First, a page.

SEC Issues New Guidance Regarding Russia Sanctions and Public Company Disclosures
In response to Russian President Vladimir Putin’s decision to invade Ukraine in February, the U.S. government announced sweeping sanctions against Russia. As the conflict nears the three-month mark, businesses around the world are continuing to address compliance with these sanctions. To that end, the SEC recently issued guidance on how companies affected by the Russian invasion of Ukraine should disclose how the conflict is affecting their operations, including the impact of evolving sanctions.
The guidance, posted by the Division of Corporation Finance on May 2, 2022, advises impacted companies to consider disclosure about a variety of topics, including, if material, whether they have direct or indirect operations, investments, or employees in Russia, Ukraine, or Belarus that may be affected by the war; whether they have material direct or indirect reliance on goods in Ukraine, Russia, or countries supportive of Russia; whether the war is having or is expected to have material impacts on a company’s supply chain; or whether the company has material business relationships, assets, or other connections to Russia, Ukraine, or Belarus.
The Division further advised that impacted companies’ disclosures of their financial results may need to reflect information related to the sanctions, such as whether they have impaired corporate assets, inventory valuation, or ability to collect on contracts. The SEC further noted that companies should disclose any material issues related to increased cybersecurity risks or volatility in commodity trading prices regardless of whether they have operations in Russia, Belarus, or Ukraine.
Despite the wide-ranging categories of information the Division advised companies to consider in making disclosure decisions, it cautioned that the list was not exhaustive. Companies should also consider less obvious potential material risks and impacts, such as the impact that business in Russia or Ukraine may have on the behavior of its customers. They should also be aware of MD&A requirements and disclose known uncertainties that are reasonably likely to have a material impact on the company’s results of operations or financial condition.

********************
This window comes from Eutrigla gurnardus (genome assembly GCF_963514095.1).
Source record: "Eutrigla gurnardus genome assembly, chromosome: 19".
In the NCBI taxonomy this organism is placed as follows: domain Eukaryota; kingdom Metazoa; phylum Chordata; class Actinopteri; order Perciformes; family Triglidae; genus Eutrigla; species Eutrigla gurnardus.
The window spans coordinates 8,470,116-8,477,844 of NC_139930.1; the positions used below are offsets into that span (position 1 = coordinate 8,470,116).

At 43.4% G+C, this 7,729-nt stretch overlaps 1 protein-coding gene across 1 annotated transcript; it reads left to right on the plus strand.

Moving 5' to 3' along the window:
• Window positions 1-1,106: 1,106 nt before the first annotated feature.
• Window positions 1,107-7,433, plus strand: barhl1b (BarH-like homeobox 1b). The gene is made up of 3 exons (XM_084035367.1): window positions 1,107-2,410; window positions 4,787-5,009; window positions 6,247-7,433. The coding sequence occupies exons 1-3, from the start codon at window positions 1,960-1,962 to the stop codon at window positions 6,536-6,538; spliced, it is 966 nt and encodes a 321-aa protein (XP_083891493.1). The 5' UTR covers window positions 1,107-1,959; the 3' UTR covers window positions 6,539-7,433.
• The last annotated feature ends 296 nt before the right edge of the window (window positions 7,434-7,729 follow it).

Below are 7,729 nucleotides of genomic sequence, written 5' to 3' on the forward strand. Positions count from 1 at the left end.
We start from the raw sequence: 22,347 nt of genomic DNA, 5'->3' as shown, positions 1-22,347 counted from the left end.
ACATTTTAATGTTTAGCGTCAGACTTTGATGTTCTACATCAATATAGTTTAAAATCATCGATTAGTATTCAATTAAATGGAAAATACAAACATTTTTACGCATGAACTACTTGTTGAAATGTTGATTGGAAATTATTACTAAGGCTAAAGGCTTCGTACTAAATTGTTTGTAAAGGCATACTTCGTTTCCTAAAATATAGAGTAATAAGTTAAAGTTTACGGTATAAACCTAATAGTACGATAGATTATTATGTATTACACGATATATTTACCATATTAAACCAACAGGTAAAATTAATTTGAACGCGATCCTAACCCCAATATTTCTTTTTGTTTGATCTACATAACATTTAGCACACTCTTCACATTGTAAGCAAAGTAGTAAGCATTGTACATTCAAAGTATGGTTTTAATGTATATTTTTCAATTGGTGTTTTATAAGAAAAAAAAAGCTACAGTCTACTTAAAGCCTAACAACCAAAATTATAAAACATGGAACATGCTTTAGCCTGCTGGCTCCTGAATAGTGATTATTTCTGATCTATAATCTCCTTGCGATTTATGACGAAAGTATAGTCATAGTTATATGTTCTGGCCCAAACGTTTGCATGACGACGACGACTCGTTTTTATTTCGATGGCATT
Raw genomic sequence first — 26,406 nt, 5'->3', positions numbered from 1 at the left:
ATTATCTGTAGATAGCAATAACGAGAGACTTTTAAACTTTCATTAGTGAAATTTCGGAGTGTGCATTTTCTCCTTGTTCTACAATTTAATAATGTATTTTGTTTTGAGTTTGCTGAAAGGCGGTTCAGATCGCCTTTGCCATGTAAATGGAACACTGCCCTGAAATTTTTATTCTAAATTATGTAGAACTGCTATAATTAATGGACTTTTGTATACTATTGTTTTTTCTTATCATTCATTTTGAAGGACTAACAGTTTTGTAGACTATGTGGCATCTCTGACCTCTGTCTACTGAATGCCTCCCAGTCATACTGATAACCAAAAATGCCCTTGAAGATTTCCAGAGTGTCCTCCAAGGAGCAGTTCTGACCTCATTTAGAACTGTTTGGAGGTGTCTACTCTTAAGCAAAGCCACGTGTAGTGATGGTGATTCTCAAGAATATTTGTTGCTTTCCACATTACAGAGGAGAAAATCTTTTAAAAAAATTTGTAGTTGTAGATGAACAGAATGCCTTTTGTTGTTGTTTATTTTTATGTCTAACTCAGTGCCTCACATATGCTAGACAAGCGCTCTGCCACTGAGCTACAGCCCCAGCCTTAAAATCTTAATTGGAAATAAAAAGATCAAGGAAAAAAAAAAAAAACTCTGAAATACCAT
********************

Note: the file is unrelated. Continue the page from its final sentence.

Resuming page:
The ever-changing regulatory and enforcement environment created by the Russian invasion poses unique risks for companies seeking to navigate the global landscape, both in terms of their actions and their public-facing statements. Now more than ever, it is important for companies that have been or could be materially impacted by the conflict in Ukraine to continue to monitor and analyze developments, including indirect, material effects of the resulting sanctions or Finland’s decision to join NATO. Companies should understand not just the scope of the sanctions as they currently stand, but also monitor potential further sanction developments, and their potential direct and indirect impact on all aspects of the business and industry.
We have issued client alerts on related U.S. sanctions, which are available here.